Winter 2013 - THE POTOMAC

Two Poems

   Dan Cuddy

The Smoking Time Jazz Club

dancing, dancing
the brassy sass of roaring joy
into the night
the shine of a tune
gold, bold
like syncopated feet
and the beat
and the zump-zump
of an old wash board
and the thump-thump
the base
and bump-bump those drums
life is a dance
romance it
enchant it
don't look back
don't slack off
keep the legs moving
like swizzle sticks
drizzle a little of
blind happiness
on this old turning world
give that girl
a peck on the cheek
make her knees go weak
but pick her up
kiss her more
until the tune
makes her swoon
if you can
oh the moon is out
the horns shout


In An Unnamed New Orleans Bar


Not good
when the drummer  yawns,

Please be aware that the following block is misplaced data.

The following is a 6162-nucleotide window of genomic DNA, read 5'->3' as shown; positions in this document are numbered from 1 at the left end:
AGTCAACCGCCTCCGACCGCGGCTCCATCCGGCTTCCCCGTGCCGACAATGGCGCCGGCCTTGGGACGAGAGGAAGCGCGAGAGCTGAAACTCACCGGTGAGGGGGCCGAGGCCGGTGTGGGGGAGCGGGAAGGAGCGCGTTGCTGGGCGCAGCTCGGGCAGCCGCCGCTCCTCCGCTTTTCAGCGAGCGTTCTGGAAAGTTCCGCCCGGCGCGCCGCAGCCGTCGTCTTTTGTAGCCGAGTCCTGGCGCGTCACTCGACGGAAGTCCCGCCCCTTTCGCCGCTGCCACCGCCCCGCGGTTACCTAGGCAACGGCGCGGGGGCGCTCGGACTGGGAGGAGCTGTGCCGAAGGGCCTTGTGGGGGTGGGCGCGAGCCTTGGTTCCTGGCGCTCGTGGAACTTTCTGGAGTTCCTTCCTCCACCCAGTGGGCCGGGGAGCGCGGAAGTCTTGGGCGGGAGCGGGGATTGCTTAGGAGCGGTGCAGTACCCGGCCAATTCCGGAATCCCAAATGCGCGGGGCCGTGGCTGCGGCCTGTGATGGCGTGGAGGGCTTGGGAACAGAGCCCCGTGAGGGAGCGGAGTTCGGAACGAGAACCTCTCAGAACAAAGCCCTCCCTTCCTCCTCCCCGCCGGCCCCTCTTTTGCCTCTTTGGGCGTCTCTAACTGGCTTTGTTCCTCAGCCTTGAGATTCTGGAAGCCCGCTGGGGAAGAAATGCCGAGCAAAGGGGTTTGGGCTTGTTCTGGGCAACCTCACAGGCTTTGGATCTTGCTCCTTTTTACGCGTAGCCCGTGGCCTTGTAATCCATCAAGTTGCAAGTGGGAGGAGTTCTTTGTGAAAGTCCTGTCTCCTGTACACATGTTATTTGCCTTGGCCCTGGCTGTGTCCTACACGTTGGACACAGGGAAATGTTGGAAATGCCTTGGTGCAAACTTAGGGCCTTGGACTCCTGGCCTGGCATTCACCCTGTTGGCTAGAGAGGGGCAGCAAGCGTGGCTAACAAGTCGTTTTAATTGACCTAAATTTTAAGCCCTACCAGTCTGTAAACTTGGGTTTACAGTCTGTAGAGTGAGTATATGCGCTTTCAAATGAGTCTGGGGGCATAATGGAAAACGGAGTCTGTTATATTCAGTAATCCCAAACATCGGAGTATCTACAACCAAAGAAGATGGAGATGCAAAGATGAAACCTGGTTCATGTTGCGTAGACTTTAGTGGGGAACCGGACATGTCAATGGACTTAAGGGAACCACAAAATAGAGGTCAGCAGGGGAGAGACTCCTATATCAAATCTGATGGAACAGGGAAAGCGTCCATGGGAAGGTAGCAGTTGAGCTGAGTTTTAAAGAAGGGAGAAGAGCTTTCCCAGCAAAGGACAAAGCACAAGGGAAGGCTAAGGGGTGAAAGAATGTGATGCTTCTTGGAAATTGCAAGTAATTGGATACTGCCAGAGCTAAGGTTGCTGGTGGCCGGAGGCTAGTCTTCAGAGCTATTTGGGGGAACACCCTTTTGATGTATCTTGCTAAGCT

and though beautiful
a blonde gowned in white and sparkles,
hair-hours worth of styling,
 curls like acanthus leaves on Greek columns,
cinctured out
"The Girl from Ipanema"
in a tiny little voice,
a whisper of stagnant emotion,
the bubbles in the champagne
stalling like a plane ascending
or a balloon leaking helium.
She lip-synced
with a larynx-lock of air
whipping its own breeze,
an empty whistling kettle
without a nozzle,
the volume so low
a baby could sleep.
She moved behind the microphone
like a caryatid on a temple,
two lips stirring,
 a branch
after a butterfly alighted, folded its wings.
A stylist, she arranged a Symphony Pathetique
from that wavy little Rio tune.

We left like the needle on a record player.
Our departure didn't scratch her composure.
She performed beautifully for the eye.

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